What Is a “Split Bedroom” and Why Would I Want One?

updated Apr 20, 2023
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Split bedroom.
Credit: Courtesy of Adie Kriegstein
This bedroom is at 300 E. 77th in New York City. To get to the other bedroom in the apartment, you must cross the foyer and general living space.

Like many Chicagoans, I’ve lived in more rentals than I care to admit — and with every apartment, I’ve been on the lookout for one specific thing: a split bedroom floor plan. 

But if you’re like me and grew up in the suburbs in a multi-story house, it’s possible you don’t know what that is. I certainly had never heard of it until I moved to the city. With this type of floor plan, the bedrooms are separated from one another by other parts of the home.

To be fair, my bedroom in my parents’ house was at the other end of the hall from their bedroom — but I did have one of my brothers in the room next to mine, so there wasn’t much of a separation. When I moved to Chicago, I only knew I didn’t want to be right next to my roommate’s bedroom. I just didn’t know there was a term for it.

You can be more prepared than I was, though. Here’s everything you need to know about split bedroom floor plans.

What exactly is a split bedroom floor plan?

In a property with a split bedroom floor plan, the main bedroom or suite is separated from the rest of the rooms in the house. So you’ll have the main bedroom on one end of the house, then the common living spaces in the middle, and the other bedrooms grouped together on the other side of the house. Occasionally you can find a multi-split bedroom plan, where each bedroom is in a separate part of the house — I had a three-bedroom apartment once that had a bedroom at either end and one in the middle — but that’s pretty rare.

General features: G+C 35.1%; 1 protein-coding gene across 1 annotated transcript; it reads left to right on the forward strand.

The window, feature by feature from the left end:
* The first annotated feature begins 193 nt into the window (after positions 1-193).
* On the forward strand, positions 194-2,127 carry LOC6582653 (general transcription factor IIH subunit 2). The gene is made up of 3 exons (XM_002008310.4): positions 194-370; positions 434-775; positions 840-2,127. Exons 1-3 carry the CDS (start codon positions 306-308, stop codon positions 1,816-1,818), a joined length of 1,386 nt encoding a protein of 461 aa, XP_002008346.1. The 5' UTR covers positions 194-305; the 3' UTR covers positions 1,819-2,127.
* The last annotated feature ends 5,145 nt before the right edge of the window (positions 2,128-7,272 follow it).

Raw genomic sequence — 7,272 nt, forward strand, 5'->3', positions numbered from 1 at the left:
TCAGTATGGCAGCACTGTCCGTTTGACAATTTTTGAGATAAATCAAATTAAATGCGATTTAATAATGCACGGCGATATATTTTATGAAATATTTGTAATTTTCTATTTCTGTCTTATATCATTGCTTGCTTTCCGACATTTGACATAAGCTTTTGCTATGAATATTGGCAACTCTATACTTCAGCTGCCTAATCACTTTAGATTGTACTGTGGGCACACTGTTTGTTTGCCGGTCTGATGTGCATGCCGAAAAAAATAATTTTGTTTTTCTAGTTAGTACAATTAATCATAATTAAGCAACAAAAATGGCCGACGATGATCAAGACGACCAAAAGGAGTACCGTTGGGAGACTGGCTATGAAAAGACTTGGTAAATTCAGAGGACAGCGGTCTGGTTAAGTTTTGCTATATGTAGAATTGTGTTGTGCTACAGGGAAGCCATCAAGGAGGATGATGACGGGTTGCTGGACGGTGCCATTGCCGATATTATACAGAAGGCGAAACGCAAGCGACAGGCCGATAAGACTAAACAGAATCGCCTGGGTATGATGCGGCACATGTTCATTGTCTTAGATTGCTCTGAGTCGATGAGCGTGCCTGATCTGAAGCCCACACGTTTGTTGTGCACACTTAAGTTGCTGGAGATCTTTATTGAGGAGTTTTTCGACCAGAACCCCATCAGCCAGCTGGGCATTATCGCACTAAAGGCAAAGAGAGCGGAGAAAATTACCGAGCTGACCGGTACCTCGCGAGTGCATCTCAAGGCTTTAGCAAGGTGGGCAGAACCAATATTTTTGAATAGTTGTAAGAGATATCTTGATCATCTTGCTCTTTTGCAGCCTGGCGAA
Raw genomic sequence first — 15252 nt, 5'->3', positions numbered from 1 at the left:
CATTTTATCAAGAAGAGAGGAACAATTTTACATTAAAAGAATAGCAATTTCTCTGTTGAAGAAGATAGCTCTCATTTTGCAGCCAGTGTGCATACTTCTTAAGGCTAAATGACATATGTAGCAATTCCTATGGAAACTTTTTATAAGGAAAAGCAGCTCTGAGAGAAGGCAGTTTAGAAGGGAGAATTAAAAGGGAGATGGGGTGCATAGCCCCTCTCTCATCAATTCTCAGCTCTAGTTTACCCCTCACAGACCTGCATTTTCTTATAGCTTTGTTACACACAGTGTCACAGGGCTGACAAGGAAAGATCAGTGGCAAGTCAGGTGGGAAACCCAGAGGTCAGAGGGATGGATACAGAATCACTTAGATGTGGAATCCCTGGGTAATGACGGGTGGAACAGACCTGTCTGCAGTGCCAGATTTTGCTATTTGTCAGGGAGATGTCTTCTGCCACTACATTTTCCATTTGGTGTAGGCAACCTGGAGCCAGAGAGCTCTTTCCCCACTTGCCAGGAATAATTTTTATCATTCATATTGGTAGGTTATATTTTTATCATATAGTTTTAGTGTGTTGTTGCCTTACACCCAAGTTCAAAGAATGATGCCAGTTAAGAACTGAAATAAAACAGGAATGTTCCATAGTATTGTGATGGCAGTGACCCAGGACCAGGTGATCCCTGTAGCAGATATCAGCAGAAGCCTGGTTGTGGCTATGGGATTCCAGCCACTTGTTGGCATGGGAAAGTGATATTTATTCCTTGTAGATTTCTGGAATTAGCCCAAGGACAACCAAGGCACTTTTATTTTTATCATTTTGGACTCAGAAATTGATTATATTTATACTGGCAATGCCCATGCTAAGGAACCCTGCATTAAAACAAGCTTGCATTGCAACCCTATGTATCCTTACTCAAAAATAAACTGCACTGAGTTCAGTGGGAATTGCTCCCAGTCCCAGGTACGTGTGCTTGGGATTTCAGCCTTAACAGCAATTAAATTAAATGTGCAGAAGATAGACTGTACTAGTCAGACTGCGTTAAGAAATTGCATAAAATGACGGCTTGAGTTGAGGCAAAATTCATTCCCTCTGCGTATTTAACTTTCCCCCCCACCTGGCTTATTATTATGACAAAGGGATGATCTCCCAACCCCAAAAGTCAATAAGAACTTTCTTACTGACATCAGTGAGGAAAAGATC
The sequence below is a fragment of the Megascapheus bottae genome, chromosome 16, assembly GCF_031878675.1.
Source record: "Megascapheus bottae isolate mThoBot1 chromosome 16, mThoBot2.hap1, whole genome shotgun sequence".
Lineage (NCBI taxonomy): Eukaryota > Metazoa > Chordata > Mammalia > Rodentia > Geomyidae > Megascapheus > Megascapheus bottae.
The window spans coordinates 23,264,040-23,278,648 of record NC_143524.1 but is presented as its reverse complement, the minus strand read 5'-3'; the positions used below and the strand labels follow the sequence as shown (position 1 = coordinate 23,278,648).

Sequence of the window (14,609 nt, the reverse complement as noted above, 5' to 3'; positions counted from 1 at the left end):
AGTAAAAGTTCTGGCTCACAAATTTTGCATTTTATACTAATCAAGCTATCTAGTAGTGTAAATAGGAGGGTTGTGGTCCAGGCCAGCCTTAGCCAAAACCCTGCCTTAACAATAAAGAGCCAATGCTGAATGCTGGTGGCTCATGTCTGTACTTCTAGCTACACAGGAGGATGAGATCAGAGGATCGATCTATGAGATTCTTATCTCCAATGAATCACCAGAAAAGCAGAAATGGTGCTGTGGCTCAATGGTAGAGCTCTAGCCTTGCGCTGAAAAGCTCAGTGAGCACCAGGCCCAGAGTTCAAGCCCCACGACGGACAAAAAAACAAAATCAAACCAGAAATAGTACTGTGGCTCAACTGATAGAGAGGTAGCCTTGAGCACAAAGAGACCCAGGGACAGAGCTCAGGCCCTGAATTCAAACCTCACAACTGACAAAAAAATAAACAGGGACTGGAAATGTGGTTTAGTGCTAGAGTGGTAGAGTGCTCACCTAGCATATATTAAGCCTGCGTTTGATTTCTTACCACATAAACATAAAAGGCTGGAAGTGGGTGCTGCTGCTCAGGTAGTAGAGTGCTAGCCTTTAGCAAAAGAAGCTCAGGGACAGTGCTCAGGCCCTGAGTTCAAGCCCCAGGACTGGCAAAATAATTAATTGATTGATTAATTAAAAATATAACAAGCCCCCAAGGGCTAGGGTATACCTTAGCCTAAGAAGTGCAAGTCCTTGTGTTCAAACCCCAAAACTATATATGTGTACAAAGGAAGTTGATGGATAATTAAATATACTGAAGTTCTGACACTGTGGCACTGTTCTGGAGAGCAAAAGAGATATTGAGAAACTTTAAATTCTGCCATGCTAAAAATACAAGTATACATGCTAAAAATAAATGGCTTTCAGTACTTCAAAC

Credit: Courtesy of Opendoor
This floor plan shows the main bedroom to the right of the living space, and the other bedrooms on the left of the living space.

What kind of homes have a split bedroom?

Split bedroom floor plans are highly sought-after in apartments — especially when you’re living with friends or roommates in general. Otherwise, they’re pretty popular in ranch-style houses.

“This floor plan is typically found in one-story homes,” says Beatrice de Jong, a consumer trends expert at Opendoor. “If it’s a two-story house, typically all the bedrooms will be upstairs. It’s not very common to have bedrooms so far apart from each other.”

Why would I want a split bedroom?

Although it’s not as common as other layouts, the split bedroom floor plan is still pretty desirable — especially if you’re hoping to get some privacy from the other people living in your home.

“If you have children it can be nice because you can stay up later and you don’t have to whisper,” de Jong says. “I also recommend it for friends, renters, multiple generations, or siblings that live together so you can have a healthy amount of space while still living under the same roof.”

It’s also a positive if you’re working from home like so many people are these days. Having to “commute” to your home office with a longer walk adds a sense of separation between your work life and your home life.

“It’s really practical and worth considering,” de Jong says, noting that it also ups the resale value of a home.

Credit: Courtesy of Adie Kriegstein
This office in the split floor plan apartment at 300 E. 77th in New York City doubles as a guest bedroom. The desk folds down to reveal a bed.

What are the drawbacks of a split bedroom?

Truthfully, there aren’t many. De Jong notes that the style is not really considered modern anymore, but it’s still highly sought-after in home purchases or apartment rentals. The only real downsides, she says, might be due to babies or teenagers.

“People with babies or very young children, every minute counts when you’re losing sleep,” she says. “If you’re having to get up in the middle of the night and your baby is on the other side of the house, you may choose to have the baby sleeping in your room for a longer period of time.”

The floor plan might also be an issue if you’re a parent to teenagers who want to sneak out of the house at night, and you have a large home. With a bedroom so far away from them, you might not hear it happening. But “almost everyone has security cameras now,” de Jong notes, so that might not be an issue after all.